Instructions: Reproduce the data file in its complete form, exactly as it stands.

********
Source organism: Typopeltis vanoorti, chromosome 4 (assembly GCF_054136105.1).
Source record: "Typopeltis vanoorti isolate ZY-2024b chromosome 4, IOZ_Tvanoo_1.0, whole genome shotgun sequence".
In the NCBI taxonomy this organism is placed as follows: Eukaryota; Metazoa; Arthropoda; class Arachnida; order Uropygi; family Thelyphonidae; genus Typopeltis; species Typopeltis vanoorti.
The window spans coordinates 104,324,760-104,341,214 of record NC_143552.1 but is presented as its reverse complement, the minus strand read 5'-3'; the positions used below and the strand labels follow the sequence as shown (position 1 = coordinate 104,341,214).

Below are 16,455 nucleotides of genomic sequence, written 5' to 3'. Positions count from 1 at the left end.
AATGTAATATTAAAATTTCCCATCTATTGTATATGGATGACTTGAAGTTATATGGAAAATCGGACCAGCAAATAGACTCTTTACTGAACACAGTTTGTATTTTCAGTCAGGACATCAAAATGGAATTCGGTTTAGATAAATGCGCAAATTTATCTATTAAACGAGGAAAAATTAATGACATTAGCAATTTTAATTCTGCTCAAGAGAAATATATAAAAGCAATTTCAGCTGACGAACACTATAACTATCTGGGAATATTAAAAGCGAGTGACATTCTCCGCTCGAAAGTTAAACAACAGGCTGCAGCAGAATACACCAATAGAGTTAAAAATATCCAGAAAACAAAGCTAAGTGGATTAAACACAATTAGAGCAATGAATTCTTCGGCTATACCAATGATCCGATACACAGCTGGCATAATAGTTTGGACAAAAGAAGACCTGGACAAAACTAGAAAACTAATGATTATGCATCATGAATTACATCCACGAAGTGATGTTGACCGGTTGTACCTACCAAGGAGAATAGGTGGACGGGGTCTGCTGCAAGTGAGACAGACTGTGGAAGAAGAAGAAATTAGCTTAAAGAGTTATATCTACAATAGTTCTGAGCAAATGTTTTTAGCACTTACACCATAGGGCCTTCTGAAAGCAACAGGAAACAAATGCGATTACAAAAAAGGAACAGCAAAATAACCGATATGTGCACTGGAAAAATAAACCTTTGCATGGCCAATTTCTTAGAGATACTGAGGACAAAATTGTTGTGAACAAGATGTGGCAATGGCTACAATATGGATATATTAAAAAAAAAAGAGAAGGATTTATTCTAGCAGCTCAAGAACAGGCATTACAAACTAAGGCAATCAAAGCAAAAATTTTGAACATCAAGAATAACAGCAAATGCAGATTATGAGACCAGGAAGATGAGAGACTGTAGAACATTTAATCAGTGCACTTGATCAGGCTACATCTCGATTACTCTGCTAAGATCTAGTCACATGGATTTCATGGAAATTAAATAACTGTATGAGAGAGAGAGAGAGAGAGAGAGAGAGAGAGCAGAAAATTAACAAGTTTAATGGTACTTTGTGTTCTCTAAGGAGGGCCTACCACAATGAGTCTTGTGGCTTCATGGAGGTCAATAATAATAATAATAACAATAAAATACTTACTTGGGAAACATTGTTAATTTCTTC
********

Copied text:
Source organism: Typopeltis vanoorti, chromosome 4 (assembly GCF_054136105.1).
Source record: "Typopeltis vanoorti isolate ZY-2024b chromosome 4, IOZ_Tvanoo_1.0, whole genome shotgun sequence".
In the NCBI taxonomy this organism is placed as follows: Eukaryota; Metazoa; Arthropoda; class Arachnida; order Uropygi; family Thelyphonidae; genus Typopeltis; species Typopeltis vanoorti.
The window spans coordinates 104,324,760-104,341,214 of record NC_143552.1 but is presented as its reverse complement, the minus strand read 5'-3'; the positions used below and the strand labels follow the sequence as shown (position 1 = coordinate 104,341,214).

Below are 16,455 nucleotides of genomic sequence, written 5' to 3'. Positions count from 1 at the left end.
AATGTAATATTAAAATTTCCCATCTATTGTATATGGATGACTTGAAGTTATATGGAAAATCGGACCAGCAAATAGACTCTTTACTGAACACAGTTTGTATTTTCAGTCAGGACATCAAAATGGAATTCGGTTTAGATAAATGCGCAAATTTATCTATTAAACGAGGAAAAATTAATGACATTAGCAATTTTAATTCTGCTCAAGAGAAATATATAAAAGCAATTTCAGCTGACGAACACTATAACTATCTGGGAATATTAAAAGCGAGTGACATTCTCCGCTCGAAAGTTAAACAACAGGCTGCAGCAGAATACACCAATAGAGTTAAAAATATCCAGAAAACAAAGCTAAGTGGATTAAACACAATTAGAGCAATGAATTCTTCGGCTATACCAATGATCCGATACACAGCTGGCATAATAGTTTGGACAAAAGAAGACCTGGACAAAACTAGAAAACTAATGATTATGCATCATGAATTACATCCACGAAGTGATGTTGACCGGTTGTACCTACCAAGGAGAATAGGTGGACGGGGTCTGCTGCAAGTGAGACAGACTGTGGAAGAAGAAGAAATTAGCTTAAAGAGTTATATCTACAATAGTTCTGAGCAAATGTTTTTAGCACTTACACCATAGGGCCTTCTGAAAGCAACAGGAAACAAATGCGATTACAAAAAAGGAACAGCAAAATAACCGATATGTGCACTGGAAAAATAAACCTTTGCATGGCCAATTTCTTAGAGATACTGAGGACAAAATTGTTGTGAACAAGATGTGGCAATGGCTACAATATGGATATATTAAAAAAAAAAGAGAAGGATTTATTCTAGCAGCTCAAGAACAGGCATTACAAACTAAGGCAATCAAAGCAAAAATTTTGAACATCAAGAATAACAGCAAATGCAGATTATGAGACCAGGAAGATGAGAGACTGTAGAACATTTAATCAGTGCACTTGATCAGGCTACATCTCGATTACTCTGCTAAGATCTAGTCACATGGATTTCATGGAAATTAAATAACTGTATGAGAGAGAGAGAGAGAGAGAGAGAGAGAGAGCAGAAAATTAACAAGTTTAATGGTACTTTGTGTTCTCTAAGGAGGGCCTACCACAATGAGTCTTGTGGCTTCATGGAGGTCAATAATAATAATAATAACAATAAAATACTTACTTGGGAAACATTGTTAATTTCTTC